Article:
SRINAGAR: Since no Kashmir based party has “condemned the killing of the Indian soldiers” in Galwan valley by the PLA, Delhi has “taken a note of the deafening silence”, Chandigarh based The Tribune reported. Only Altaf Bukhari’s Bukhari’s Apan Party has “condemned the killing of the soldiers in unequivocal terms”
“The least that they (Kashmiri parties) could have done was to condemn China for the murderous action against the Indian soldiers in Galwan Valley,” the newspaper quoted “a highly placed source” saying.
The newspaper reported that the “there were no messages of solidarity with the nation” as these parties – read NC and PDP, made “fervent calls for the de-escalation of the situation” thus avoiding the “root cause” – the clashes. “The theory of de-escalation was a balancing act where the aggressor China and India were placed equally,” the newspaper reported. “It was also noted that the NC and PDP had reflected on the different response of India towards Pakistan and China.”
Regardless of what the Jammu and Kashmir parties do, the two armies are caught in a protracted stand-off. There has not been any breakthrough despite the two sides having three meetings in last few months. Though officially it is being said that there will be disengagement – they have already started calling the clash as ‘face-off’, there is not a slightest hint towards when and how the two armies will leave the eyeball to eyeball positioning on the Ladakh heights. Given the approaching winter, it is going to be a serious crisis to manage troops in almost-Siachin glacier conditions.
As the tensions remain, The Indian Express reported that the government will have to decide within three fortnights “on the number of troops that can be supported logistically in the remote area during the winter months”. It said division strength of army was already in the desert region and two additional divisions have moved in this spring.
“One of these divisions, which did not have a designated operational role in the area, is likely to be logistically more constrained. The situation is likely to be similar for other additional units rushed to Ladakh from the plains over the past two months,” the newspaper reported. “Logistics support for additional troops deployed on the LAC, if they continue to remain in location through the winter, is assessed to stretch the Army’s lengthy supply chain for the remote mountainous terrain.”
The region is accessible through two routes – from Kashmir and Himachal. “While the Zoji La route has a turnaround time of two weeks, it is 17-18 days for the Manali axis,” the newspaper reported. “Both these routes close by early December due to snowfall but the Army attempts to complete the movement of logistics convoys by early November for any contingency.”
The newspaper said that the constraints of logistics would be the main factor for deciding the actual number of additional troops that shall remain deployed during winters. The only advantage in Eastern Ladakh in comparison to two other high altitude front – Siachen (since 1984) and Drass (since 1999) is that it receives low snows during winters. The roads remain open but the flying machines are not able to fly with full load.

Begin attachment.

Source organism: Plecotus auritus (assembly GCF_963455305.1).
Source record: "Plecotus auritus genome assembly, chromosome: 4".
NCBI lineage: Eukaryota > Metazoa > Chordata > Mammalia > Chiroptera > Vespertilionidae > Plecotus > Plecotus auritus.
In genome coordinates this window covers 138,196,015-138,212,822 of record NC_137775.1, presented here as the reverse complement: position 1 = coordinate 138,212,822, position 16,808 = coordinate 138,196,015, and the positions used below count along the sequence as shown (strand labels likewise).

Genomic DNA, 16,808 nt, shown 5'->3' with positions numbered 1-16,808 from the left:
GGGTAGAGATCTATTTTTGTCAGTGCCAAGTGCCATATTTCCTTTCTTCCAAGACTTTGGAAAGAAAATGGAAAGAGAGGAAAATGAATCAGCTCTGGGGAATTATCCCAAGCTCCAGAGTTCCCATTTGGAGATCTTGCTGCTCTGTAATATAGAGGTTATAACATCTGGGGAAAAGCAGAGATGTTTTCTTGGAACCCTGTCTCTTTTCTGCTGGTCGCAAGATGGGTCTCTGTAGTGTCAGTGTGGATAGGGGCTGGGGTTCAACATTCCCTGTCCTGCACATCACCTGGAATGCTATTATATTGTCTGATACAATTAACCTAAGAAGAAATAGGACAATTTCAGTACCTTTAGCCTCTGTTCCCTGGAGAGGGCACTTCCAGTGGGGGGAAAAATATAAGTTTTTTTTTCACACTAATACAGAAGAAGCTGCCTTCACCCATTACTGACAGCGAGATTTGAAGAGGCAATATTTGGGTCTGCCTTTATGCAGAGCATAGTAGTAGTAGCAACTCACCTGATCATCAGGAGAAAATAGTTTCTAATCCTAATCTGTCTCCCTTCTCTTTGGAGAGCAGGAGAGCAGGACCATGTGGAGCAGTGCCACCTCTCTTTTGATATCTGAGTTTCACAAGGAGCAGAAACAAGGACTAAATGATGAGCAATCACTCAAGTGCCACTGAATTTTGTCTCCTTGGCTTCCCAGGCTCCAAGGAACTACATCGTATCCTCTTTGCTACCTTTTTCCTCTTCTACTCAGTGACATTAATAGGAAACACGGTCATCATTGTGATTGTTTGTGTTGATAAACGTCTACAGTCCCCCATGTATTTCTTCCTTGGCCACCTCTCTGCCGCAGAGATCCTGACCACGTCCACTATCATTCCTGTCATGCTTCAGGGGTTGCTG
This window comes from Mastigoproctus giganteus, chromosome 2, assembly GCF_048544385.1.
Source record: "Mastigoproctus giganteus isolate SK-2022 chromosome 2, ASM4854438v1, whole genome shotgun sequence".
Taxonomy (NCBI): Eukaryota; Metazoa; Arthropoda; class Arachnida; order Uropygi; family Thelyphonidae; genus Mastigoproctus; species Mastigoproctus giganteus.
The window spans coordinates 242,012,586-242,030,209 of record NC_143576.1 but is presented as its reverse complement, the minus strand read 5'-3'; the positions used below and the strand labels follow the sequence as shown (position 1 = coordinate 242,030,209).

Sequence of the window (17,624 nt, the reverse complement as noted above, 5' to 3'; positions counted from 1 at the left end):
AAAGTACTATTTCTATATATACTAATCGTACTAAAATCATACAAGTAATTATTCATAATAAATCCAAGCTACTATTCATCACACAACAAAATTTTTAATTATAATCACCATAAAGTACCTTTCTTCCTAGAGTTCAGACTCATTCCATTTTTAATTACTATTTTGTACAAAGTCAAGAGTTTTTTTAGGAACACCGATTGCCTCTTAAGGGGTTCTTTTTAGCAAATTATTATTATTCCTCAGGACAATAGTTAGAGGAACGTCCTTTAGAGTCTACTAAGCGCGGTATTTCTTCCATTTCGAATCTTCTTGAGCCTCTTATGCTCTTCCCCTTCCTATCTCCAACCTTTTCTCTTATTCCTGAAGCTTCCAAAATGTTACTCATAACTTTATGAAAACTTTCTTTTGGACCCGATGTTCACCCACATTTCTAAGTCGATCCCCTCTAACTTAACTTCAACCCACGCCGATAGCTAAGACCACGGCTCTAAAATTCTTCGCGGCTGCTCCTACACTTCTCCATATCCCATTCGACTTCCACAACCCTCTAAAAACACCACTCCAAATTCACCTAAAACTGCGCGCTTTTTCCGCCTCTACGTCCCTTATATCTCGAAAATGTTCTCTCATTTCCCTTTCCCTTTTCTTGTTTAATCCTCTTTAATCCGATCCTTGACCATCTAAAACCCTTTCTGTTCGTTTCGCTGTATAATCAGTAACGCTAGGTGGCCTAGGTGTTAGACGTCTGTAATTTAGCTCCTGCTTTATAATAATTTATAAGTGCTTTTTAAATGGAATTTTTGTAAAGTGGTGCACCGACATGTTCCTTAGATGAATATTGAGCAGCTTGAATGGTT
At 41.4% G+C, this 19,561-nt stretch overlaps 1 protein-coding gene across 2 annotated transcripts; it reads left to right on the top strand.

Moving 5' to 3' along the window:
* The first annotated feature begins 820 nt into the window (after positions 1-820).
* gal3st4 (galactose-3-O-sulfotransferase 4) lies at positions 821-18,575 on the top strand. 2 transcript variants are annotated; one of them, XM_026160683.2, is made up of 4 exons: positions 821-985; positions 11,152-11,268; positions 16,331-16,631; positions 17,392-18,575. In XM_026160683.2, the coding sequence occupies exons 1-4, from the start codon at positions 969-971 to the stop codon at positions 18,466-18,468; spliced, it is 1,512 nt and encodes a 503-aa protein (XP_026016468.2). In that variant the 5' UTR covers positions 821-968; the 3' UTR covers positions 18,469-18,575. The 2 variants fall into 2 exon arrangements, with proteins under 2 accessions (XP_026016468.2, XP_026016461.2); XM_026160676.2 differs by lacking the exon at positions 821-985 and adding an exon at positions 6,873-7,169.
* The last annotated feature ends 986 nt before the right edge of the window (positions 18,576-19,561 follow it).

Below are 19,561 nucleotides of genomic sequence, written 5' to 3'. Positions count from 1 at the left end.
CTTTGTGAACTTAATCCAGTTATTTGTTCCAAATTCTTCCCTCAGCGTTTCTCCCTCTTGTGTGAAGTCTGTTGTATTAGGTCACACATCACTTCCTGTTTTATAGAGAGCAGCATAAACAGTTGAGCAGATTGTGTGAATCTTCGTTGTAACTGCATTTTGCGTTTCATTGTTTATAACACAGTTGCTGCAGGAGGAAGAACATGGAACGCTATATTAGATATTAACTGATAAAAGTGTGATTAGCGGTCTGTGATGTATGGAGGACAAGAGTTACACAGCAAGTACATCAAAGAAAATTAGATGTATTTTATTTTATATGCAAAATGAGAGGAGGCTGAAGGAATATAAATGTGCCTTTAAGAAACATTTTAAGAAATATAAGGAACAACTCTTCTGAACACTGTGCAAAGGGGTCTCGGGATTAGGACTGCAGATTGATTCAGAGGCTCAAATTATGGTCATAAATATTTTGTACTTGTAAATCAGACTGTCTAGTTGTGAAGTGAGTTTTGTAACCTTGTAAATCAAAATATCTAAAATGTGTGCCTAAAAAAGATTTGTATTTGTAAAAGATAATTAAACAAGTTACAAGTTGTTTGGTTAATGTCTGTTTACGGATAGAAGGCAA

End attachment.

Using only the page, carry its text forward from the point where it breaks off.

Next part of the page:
But the authorities have started managing the clothing and the winter tents for the personnel who shall remain on guard on these high altitude posts for the winter.
In a separate news report, The Indian Express reported that Indian Oil Corporation (IOC) has sought approval from the Directorate General of Quality Assurance (DGQA) of the armed forces to approve winter diesel that can be used at temperatures as low as -30° celsius. Introduced by the company in 2019, this fuel is supplied to defence establishments where routine fuel is unusable during winter. Till then, they were mixing kerosene with diesel to keep it in a usable state.
“While experts expect that demand may rise given the border tensions, the demand for DHPP-W (Diesel High sulphur Pour Point) from the armed forces has not increased significantly since the clash between Indian and Chinese soldiers in the Galwan valley in Ladakh on June 15,” the newspaper added.
Hindustan Times reported that the Chinese army is also facing for being in inhospitable areas. Not far away from Galwan clash spot, the newspaper said, PLA troops bases have been “flooded due to a sharp rise in water levels”. Both the armies have their bases on the banks of Galwan river that originate from the Aksai Chin region.
“With snow melting at a rapid pace, any position on the river bank is dangerous,” the newspaper quoted a senior army officer saying. It said the officer told them that the Chinese presence in Galwan, Gogra, Hot Springs and Pangong Tso is “untenable in the long run”. China has already claimed sovereignty over Galwan Valley that was rejected by the Delhi.
While there is no indication of any de-escalation, the newspaper reported that Chinese are adding to their facilities. It mentioned of report that PLA was laying fibre optic cables in Galwan Valley. “There is also a report with the army that the PLA is seeking to build a tunnel in the finger area of Pangong lake,” it said.
The two soldiers are perched at the peaks as Ladakh looks like a war theatre. While fight jets are patrolling the skies, Hindustan Times reported the army has already flown M-777 ultra-light howitzers, T-90 missile firing tanks and the top-of-the-line shoulder fired anti-tank missile systems. “The military has also been deploying the air force’s C-17 heavy-lifters; Apache attack helicopters and C-130J special operations aircraft as well as the India’s Navy’s P-8I surveillance aircraft. For Pangong lake, the navy is also flying in steel boats with gun mounts to match PLA’s heavy patrol boats used by China to dominate the fingers on the north bank of the salt water lake,” the newspaper added.